There were numerous athletic scholarship offers, with Trojan football standout Myles Morris garnering solicitations from 31 colleges alone and ultimately deciding on North Carolina State University’s $177,884 scholarship. Lady Trojans track star and two-time state champion in triple jump Kayla Pinkard accepted the University of Florida’s offer of $163,728 over five other Division I schools.
"These students are the top academic and athletic performers at CHS, but are also well-rounded and multi-talented students involved in many school activities," said CHS Principal Ian Lyle. “I am eager to follow their college journey. I know they will continue to make us proud."
Crystal Udombon, left, and Emily Conn wear their graduation regalia for photos taken during graduation practice May 20.
Udombon, Conn named valedictorian, salutatorian for Class of 2022
A graduation tradition that stands the test of time still headlines the announcement of graduates at every high school commencement – the recognition of the top two academic performers of the class who claim the coveted titles of valedictorian and salutatorian. But this year also recognizes the honorees from 100 years ago whose names were lost to history – until now.
For Carrollton High School Class of 2022, Crystal Udombon, the daughter of Emmanuel and Hope Udombon of Villa Rica, earned the top honor while Emily Conn was designated salutatorian. Emily is the daughter of Jody and Sharon Conn of Carrollton. Both will attend Georgia Tech in the fall.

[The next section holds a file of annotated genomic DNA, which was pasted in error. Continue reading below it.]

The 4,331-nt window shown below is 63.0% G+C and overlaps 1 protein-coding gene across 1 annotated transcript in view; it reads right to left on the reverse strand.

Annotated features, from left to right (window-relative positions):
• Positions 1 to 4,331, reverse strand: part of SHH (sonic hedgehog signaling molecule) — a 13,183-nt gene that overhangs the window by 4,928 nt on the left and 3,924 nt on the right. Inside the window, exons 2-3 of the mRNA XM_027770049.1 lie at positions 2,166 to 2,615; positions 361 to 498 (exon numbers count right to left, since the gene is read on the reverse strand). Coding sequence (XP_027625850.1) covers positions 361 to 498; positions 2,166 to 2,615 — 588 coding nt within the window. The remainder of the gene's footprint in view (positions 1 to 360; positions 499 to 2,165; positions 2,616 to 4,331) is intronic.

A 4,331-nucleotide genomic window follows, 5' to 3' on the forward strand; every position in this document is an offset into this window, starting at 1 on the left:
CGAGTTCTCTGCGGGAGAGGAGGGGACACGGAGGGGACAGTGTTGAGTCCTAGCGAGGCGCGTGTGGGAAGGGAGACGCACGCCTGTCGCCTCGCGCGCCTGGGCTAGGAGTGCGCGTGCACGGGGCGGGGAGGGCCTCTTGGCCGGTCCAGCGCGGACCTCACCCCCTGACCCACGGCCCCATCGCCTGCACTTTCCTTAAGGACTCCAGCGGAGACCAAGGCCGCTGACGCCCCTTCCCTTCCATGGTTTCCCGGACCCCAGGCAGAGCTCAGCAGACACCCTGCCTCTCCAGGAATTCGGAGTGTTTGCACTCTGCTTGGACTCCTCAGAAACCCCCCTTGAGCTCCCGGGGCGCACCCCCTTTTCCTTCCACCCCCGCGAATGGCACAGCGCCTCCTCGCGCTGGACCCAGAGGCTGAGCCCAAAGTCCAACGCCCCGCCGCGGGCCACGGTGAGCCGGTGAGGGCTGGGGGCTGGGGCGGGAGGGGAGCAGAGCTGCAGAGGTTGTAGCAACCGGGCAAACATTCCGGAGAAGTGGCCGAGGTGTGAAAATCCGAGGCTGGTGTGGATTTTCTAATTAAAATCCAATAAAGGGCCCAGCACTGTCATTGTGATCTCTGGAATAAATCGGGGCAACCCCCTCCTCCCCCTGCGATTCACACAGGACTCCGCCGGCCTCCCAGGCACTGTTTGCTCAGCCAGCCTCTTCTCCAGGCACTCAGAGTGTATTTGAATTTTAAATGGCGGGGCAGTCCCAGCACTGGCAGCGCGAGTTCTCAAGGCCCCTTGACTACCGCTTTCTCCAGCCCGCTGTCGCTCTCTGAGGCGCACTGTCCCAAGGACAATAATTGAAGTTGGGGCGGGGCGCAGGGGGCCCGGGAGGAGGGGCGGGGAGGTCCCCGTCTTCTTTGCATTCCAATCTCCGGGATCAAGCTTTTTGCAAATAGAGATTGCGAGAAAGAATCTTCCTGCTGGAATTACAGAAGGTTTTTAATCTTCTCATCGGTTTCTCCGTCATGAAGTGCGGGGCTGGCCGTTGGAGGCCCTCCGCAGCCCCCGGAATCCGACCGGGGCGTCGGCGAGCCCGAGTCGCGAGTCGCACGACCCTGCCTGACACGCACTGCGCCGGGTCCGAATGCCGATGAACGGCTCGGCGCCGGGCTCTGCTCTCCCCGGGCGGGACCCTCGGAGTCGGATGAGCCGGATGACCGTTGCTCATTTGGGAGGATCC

Retired history teacher and administrator Rita Gentry, who serves as the school’s unofficial historian, said she was thrilled last week to discover the missing honorees for the CHS Class of 1922 – thanks to a history buff who saved a commencement program he found in the attic of a house in Temple.
“A man named Jerry Collins dropped off the program at the school’s front office,” she said. “While he wasn’t absolutely sure it was from Carrollton High School because it just said ‘CHS Class of 1922’ on front, he thought it might be. When I saw it, it was clear it likely was because the list of graduates included common names of the era.”
Gentry scoured her list of graduation records and confirmed that it was. The rudimentary program contained the list of 41 graduates along with the order of the Monday, May 29, 1922, service, which included speeches by the valedictorian, George Smith, and the salutatorian, Claude Hendon, who was also a class officer and sang in the quartet that performed during the ceremony.
A listing of previous honorees is showcased in the CHS academic building in a historical display acknowledging the school’s founding in 1886. While the earliest recipients are lost to history, the first verified record shows Allie Beall was named valedictorian in 1898.
Gentry said valedictorian and salutatorian honorees are still missing for the years 1889, 1890, 1892, 1893, 1895, 1896, 1897, 1902, 1903, 1904, 1905, 1906, 1909, and 1921, and encourages others to follow Collins’ lead.
“It is always thrilling to solve these mysteries,” said Gentry. “We appreciate so much people taking the time to check with us before throwing something away. Otherwise, history truly is lost.”